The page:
Here’s a fact that’s alarming Corporate America: 52% of employees hate their job, while another 18% claim to be disengaged. This is according to a recent national survey conducted by Gallup Poll.
Recent research has linked employee engagement to specific business outcomes that directly affect the bottom line, such as higher productivity, profitability, and customer ratings. To reap profitable outcomes, businesses will spend a great deal of money and staff time developing engagement strategies. The bigger problem, however, is how to measure employee engagement.
The typical approach is an annual engagement survey where employees are probed via a set of scenarios that aim to rate their own level of engagement. While knowing what employees think certainly has value, this data suffers from the same challenges of any other survey-based effort: availability bias from respondents thinking of only recent events, and potentially manipulating results — people telling you what they think you want to hear rather than what they really think.
A company can begin to more effectively measure employee engagement by analyzing the following:
Doing things beyond their job description. An employee willing to go the extra mile and work longer hours, albeit not credited, shows how much s/he is engaged with his/her job.
The number and quality of connections and time spent with colleagues outside of core team or department. According to Harvard Review, building of broad networks beyond an employee’s immediate team is a sign of high engagement.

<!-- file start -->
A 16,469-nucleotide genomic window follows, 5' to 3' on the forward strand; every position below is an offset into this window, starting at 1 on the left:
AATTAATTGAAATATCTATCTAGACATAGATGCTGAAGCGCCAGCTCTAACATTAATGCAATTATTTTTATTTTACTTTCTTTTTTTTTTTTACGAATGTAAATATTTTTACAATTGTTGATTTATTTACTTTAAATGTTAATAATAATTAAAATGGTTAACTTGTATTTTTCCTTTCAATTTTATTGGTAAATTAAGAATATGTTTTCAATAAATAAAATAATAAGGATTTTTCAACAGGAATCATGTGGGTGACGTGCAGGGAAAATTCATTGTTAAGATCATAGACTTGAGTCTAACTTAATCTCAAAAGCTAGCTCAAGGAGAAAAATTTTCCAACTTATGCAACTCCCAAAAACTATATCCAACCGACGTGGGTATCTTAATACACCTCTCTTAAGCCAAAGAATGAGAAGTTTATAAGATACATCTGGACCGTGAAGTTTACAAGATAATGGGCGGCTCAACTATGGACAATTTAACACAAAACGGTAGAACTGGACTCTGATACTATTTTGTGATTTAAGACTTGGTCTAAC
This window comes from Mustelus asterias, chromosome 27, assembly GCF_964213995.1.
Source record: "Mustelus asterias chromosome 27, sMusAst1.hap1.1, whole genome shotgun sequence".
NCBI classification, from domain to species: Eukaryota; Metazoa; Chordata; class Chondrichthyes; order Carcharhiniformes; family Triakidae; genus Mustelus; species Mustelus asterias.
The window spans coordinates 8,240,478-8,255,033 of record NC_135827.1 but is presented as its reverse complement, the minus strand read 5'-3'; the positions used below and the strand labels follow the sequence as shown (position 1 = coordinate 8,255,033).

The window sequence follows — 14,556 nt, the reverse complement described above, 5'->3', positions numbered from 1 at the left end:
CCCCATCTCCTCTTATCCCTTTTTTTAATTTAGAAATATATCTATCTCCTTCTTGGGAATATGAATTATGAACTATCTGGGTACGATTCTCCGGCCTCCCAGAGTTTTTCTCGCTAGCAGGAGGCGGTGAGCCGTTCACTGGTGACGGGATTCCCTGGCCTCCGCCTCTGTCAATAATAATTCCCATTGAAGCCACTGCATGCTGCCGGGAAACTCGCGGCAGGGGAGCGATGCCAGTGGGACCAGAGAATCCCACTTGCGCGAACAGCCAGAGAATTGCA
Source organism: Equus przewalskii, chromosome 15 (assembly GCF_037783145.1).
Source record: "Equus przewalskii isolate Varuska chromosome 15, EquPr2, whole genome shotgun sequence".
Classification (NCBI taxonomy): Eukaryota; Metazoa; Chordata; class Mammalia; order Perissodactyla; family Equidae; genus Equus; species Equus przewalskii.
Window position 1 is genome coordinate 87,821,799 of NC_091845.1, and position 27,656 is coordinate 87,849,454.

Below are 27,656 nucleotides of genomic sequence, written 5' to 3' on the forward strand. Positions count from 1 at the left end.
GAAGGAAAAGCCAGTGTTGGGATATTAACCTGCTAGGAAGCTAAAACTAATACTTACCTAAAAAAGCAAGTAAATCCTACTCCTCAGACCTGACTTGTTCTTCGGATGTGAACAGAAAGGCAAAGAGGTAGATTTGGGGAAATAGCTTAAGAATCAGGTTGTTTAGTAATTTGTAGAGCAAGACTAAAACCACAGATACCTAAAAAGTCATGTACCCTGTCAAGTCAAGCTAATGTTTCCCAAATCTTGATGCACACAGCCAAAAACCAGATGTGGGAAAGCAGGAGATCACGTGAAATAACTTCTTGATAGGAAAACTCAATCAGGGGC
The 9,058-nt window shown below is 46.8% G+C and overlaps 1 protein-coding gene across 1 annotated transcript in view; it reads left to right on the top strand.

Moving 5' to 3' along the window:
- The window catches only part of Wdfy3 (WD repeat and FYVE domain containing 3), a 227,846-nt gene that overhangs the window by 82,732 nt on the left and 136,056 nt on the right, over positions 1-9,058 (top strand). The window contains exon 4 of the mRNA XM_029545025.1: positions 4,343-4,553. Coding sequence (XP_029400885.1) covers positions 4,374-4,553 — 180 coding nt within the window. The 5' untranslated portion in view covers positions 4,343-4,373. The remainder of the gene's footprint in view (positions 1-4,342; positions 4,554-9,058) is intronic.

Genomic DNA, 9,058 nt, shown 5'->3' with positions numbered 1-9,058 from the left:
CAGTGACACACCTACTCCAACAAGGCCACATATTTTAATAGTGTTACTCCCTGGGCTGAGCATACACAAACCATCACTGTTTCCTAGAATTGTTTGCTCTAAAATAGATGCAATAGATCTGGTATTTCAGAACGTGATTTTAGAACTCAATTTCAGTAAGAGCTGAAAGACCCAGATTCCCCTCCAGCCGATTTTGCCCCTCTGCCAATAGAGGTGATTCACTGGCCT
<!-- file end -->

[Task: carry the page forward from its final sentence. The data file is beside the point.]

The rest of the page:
The percentage of participation in organization’s extra-curricular activities and ad-hoc meetings vs. required assemblies. Participation in only required and highly structured events can be an indicator of low engagement.
Time spent collaborating directly with customers outside of normal scope of work. This is a good measure for employee engagement as it is an indication that people are highly engaged enough to help their colleagues even though they might not get credit for it.
Openness in providing feedback and business recommendations. A good measure of employee engagement is if they communicate their thoughts and comments for the betterment of the organization. It shows that they care and they want to improve the status quo.
If you discover that your employee engagement is low, here are sure-fire ways to improve it:
Investment in employees’ time and quality spent with their supervisors. Engagement typically increases as an individual gets more time with his or her boss as it conveys the idea that his/her bosses are interested in his/her growth. Furthermore, employees who get more exposure to colleagues that are more superior than their bosses will definitely make them feel valued, thus, becoming more engaged. Engagement also often increases in people who have well-connected direct managers.
Improving Relationships. Engagement typically increases as people have more and stronger relationships within their colleagues and higher-ups. Furthermore, introducing them to more clients and global partners can make them feel important, and more engaged.
Decreasing the number of people involved, or assigning specializations. Not surprisingly, engagement typically decreases in very large group settings where it is hard to be much more than an audience member. One way for an employee to feel engaged is to assume importance.
Calendar fragmentation. When people don’t have enough meaningful time — about a two-hour break — to work between meetings and other events, they start to become disengaged. Thus, make sure that they have enough free time to allow opportunities for engagement.
When this information is paired with traditional attitudinal data such as satisfaction scores, pulse surveys, or annual survey-driven engagement measures, they come together to give an even bigger and more accurate picture of what engagement truly means, where your company is falling short, and how to improve your employee engagement.